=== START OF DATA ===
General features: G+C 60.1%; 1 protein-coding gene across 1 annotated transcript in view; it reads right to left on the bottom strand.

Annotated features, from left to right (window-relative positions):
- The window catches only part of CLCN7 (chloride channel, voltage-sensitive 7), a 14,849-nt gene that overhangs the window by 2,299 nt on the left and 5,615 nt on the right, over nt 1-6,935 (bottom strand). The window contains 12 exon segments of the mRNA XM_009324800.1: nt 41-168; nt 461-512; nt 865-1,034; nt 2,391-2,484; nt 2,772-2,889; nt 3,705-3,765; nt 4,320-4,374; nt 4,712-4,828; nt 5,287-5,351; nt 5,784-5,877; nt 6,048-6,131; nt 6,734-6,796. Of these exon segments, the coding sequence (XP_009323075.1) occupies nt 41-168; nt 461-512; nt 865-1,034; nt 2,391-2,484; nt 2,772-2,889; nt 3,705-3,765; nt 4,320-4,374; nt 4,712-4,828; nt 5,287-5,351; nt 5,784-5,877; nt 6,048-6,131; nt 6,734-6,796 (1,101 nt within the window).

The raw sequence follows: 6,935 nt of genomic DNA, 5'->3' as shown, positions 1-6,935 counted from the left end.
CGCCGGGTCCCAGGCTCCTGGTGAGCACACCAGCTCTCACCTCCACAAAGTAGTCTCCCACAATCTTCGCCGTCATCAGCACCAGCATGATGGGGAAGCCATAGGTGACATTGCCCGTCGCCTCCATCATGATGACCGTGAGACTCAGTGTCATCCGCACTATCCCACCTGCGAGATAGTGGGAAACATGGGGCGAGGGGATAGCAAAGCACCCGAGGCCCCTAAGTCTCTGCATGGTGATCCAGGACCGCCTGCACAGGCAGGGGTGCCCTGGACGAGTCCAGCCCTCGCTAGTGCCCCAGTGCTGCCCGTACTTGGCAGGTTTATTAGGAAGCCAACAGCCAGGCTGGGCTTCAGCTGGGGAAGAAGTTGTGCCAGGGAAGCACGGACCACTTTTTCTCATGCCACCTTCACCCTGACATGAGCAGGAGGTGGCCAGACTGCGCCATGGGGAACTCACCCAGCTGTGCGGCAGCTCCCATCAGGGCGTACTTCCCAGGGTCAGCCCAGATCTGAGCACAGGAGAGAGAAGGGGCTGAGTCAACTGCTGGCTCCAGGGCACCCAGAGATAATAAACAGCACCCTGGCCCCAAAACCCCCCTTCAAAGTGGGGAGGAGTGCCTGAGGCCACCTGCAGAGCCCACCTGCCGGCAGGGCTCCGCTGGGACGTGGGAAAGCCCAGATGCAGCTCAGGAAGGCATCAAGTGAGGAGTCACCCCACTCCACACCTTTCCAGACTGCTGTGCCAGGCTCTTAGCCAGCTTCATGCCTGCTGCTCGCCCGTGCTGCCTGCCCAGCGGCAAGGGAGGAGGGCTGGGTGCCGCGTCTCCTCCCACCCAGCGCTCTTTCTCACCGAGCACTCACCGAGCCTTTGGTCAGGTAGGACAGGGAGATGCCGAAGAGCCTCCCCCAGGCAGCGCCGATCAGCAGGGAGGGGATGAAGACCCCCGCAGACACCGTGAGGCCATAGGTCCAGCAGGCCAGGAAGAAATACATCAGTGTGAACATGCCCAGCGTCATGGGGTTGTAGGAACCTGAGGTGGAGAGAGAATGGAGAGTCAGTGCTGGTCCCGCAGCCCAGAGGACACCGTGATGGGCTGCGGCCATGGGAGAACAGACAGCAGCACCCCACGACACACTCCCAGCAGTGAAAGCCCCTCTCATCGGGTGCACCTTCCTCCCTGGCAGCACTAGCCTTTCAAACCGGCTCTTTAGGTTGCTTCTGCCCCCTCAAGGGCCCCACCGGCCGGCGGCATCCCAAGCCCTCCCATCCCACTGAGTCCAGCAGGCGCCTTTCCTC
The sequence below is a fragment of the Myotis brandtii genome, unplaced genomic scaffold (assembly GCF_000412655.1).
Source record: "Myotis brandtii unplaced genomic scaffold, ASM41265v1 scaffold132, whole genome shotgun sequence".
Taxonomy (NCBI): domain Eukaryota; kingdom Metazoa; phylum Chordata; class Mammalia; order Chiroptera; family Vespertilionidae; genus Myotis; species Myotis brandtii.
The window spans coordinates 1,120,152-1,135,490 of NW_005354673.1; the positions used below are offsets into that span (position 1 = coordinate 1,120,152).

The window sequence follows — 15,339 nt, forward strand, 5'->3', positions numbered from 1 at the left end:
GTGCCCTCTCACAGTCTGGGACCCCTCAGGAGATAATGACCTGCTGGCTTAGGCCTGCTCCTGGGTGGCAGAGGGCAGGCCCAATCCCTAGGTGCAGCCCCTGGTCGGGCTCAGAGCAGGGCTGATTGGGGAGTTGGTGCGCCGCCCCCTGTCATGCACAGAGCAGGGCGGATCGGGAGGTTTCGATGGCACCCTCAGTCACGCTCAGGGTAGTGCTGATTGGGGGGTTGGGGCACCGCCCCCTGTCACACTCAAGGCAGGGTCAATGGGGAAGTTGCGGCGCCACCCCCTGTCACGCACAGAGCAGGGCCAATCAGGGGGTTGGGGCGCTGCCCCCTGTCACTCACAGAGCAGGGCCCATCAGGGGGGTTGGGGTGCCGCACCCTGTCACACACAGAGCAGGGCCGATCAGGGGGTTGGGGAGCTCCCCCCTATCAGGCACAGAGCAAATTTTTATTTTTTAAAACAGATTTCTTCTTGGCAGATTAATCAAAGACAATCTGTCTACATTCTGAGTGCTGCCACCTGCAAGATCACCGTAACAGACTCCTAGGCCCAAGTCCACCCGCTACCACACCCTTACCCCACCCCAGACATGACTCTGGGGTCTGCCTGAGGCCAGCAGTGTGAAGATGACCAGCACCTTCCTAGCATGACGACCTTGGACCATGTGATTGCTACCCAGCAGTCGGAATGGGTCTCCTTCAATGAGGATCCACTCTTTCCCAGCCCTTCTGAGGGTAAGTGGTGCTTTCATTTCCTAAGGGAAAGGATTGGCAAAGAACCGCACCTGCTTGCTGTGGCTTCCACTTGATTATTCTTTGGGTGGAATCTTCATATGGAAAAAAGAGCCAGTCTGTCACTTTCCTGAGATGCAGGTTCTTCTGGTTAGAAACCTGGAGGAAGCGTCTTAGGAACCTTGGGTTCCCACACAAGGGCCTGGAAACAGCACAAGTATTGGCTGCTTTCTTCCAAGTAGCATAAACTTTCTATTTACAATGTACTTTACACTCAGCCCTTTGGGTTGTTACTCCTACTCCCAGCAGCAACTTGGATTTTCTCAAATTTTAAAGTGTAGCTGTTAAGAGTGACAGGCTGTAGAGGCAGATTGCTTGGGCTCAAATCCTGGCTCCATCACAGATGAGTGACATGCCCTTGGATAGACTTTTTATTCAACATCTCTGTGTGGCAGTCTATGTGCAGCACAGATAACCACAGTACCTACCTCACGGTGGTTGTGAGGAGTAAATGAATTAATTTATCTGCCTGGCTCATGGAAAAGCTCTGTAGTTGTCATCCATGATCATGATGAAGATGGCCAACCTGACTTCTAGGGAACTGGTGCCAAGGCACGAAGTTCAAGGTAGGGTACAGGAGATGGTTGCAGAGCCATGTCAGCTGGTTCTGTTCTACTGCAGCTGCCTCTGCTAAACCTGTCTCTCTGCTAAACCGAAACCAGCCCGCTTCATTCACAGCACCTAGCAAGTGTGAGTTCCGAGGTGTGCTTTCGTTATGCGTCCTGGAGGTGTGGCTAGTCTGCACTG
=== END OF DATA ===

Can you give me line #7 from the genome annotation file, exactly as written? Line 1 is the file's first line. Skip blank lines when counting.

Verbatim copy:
Source record: "Myotis brandtii unplaced genomic scaffold, ASM41265v1 scaffold132, whole genome shotgun sequence".